Stems Flower Farm is an eight-acre flower farm just outside Cookstown, Ontario.
Established in 2016, this small family-owned business has been providing premium stems to florists and event designers for several years.
This year (2021), they opened a one-acre cutting garden on their property, where customers can stroll through rows of blooms and create their own personalized bouquets.
I visited the cutting garden earlier this year and thought I’d share my experience. Hopefully, my review of the cutting garden at Stems Flower Farm will be helpful to anyone who might be trying to decide if they should visit.
I discovered Stems Flower Farm last Christmas when I heard that they were doing a series of giveaways for the holidays. When I went to their website I was immediately drawn in by their aesthetic.
Their logo is pretty, their website is professional, and I discovered that not only do they sell seeds, but they’re in my province too!
Stems Flower Farm sells seeds under the original name of the farm they purchased, Edgebrook, which is why you’ll notice that the website for Stems is actually edgebrookfarm.ca.
I signed up for their emails and sent the link along to my mom in case she wanted to order seeds online from their Edgebrook Farm curated seed collection for the upcoming season.
We didn’t end up ordering seeds for the 2021 spring/summer growing season from Stems after all though, and I eventually forgot about Stems Flower Farm as the months went by.
Sometime around March this year I asked my mom what she wanted for her birthday, and she sent me the link to the Cut Your Own Flowers VIP Package from Stems Flower Farm.
For $75 you get two passes to the cutting garden, and a $10 voucher to redeem at their on-site farm stand. The package promised an hour of leisurely time spent strolling through the garden while you pick flowers to create a bouquet to take home.
It sounded fun to me, so I booked the tickets early, knowing that we wouldn’t actually be going until mid-summer when the flowers would be in bloom.
When the time to book our time slot finally came around, I received an email from the Stems Flower Farm team. Booking was an easy, stress-free process and my mom and I were excited to finally check out the cutting garden.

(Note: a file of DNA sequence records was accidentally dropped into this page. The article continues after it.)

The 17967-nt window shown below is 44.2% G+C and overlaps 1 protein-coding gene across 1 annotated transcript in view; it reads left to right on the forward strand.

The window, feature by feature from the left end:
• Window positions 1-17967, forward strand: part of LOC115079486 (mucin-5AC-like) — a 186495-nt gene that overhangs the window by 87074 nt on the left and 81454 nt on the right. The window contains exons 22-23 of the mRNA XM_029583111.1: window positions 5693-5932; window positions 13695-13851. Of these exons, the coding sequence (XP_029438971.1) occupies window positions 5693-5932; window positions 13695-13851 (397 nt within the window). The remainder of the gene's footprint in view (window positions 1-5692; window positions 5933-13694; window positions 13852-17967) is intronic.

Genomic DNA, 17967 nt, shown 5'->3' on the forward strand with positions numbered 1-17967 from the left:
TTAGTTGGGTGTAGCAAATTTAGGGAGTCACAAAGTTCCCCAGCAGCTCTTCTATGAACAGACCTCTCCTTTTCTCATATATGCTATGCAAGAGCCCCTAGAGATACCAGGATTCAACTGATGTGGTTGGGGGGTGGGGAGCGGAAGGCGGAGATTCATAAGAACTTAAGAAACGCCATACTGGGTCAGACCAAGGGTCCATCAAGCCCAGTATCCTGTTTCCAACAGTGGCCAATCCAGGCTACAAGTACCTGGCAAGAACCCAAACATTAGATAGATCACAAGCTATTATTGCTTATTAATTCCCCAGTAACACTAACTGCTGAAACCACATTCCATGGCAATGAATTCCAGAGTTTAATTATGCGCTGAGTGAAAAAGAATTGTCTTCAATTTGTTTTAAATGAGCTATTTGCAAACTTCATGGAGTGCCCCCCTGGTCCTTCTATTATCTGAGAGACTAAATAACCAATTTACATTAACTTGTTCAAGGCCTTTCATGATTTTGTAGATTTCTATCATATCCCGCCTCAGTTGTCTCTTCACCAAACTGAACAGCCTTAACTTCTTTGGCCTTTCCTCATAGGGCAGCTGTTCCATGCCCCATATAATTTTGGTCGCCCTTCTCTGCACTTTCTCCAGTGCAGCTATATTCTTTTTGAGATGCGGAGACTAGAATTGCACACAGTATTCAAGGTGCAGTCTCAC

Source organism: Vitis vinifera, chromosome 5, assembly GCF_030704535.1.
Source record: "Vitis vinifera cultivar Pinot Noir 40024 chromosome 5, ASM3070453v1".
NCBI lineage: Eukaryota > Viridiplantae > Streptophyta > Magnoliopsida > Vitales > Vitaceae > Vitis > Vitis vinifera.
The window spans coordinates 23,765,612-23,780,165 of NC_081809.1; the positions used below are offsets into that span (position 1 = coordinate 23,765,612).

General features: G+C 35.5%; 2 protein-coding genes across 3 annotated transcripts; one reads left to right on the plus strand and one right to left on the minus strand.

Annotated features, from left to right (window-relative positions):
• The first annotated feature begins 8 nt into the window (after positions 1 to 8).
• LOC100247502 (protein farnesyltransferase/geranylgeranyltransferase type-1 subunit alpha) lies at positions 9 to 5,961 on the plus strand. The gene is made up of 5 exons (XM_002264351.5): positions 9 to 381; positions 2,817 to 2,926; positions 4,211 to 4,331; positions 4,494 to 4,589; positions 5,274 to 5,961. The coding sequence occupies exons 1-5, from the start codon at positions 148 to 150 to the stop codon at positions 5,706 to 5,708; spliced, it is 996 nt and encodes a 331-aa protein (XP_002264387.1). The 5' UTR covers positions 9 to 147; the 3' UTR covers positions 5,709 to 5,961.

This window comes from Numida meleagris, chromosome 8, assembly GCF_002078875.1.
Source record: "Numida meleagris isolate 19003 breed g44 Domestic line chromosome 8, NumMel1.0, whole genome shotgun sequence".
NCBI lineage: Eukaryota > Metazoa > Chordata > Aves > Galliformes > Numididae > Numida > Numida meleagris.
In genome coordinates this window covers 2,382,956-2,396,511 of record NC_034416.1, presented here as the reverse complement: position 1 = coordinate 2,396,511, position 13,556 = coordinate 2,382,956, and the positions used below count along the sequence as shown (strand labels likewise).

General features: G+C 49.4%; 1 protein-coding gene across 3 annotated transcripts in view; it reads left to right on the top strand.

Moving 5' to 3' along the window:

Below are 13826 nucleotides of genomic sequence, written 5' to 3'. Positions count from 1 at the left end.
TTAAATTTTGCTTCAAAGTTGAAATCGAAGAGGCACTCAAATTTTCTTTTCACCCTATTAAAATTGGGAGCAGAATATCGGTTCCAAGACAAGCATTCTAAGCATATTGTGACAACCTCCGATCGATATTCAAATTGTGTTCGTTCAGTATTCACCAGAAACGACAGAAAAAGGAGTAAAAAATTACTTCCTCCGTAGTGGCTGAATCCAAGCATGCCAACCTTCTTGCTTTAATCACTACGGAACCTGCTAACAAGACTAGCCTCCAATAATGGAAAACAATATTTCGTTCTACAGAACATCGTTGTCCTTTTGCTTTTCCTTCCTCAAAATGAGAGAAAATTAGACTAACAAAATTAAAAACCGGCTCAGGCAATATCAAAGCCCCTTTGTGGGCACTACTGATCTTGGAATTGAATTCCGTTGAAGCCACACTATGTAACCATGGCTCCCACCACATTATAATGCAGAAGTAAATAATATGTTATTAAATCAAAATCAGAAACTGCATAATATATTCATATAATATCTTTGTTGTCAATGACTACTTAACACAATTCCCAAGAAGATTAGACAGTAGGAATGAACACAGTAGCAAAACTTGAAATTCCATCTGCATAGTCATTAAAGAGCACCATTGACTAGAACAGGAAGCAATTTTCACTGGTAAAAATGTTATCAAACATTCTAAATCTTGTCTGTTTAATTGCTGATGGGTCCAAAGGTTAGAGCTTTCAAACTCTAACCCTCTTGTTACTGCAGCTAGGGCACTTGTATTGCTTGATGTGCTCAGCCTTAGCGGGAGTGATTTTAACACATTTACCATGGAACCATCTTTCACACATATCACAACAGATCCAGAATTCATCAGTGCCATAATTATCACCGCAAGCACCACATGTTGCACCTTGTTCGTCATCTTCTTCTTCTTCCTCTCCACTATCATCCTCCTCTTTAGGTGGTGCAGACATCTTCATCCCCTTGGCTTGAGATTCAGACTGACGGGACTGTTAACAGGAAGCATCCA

We checked the weather on the morning of our visit and, of course as my luck would have it, the forecast said to expect rain.
The Stems website had said that the garden smells nice in a light rainfall though, and an overcast day generally makes for nice photos, so I wasn’t too upset about it.
When we arrived at where Google Maps said the farm should be, we couldn’t figure out where the entrance was. In our defence, Google seems to think that the farm is right in the middle of the road so that wasn’t terribly helpful.
We drove up and down a couple of times until we finally noticed the small sign on the side of the road, and turned into the entrance. By this point, we were a few minutes late for our appointment.
There was plenty of parking, and not another single car there, so finding a spot wasn’t an issue at all.
The Stems Flower Farm owners, Heidi and Kevin, were standing at the entrance waiting for us with one of their kids (who was totally adorable).
We all donned our masks as we approached each other and did our best to maintain a safe distance.
After welcoming us to the farm, introducing her family, and explaining the process to us, Heidi began to walk us around the cutting garden.
She explained how to tell when each flower was ready to be cut (some need to have sturdy stems, while others need to already have open blooms or they won’t open at all).
She also explained that while obviously, we’d want to cut some flowers for colour we should also consider other plants for texture and scent to create an interesting arrangement.
As we walked through the rows I brushed my hand against an aromatic basil plant with beautiful green and purple foliage. The warm sweet smells wafted through the air and I knew I’d have to come back to clip a sprig or two for my vase.
Just as we were about to start collecting our blooms, the rain began to pour down.
Armed with snips and a white enamel jug, we pulled our rainjacket hoods over our heads and carefully walked through each row snipping a long stem flower here, and a handful of herbs there.
It felt a bit daunting to decide which flowers and plants would complement each other in the bouquet. I wished I had done a bit of research ahead of time, so I’d have a better idea of what to do.
Heidi was extremely helpful though, making suggestions of what might look nice while still letting me pick what felt right to me.
One thing that was a bit stressful, however, was that shortly after we had started picking out our flowers, another car pulled up to the parking lot.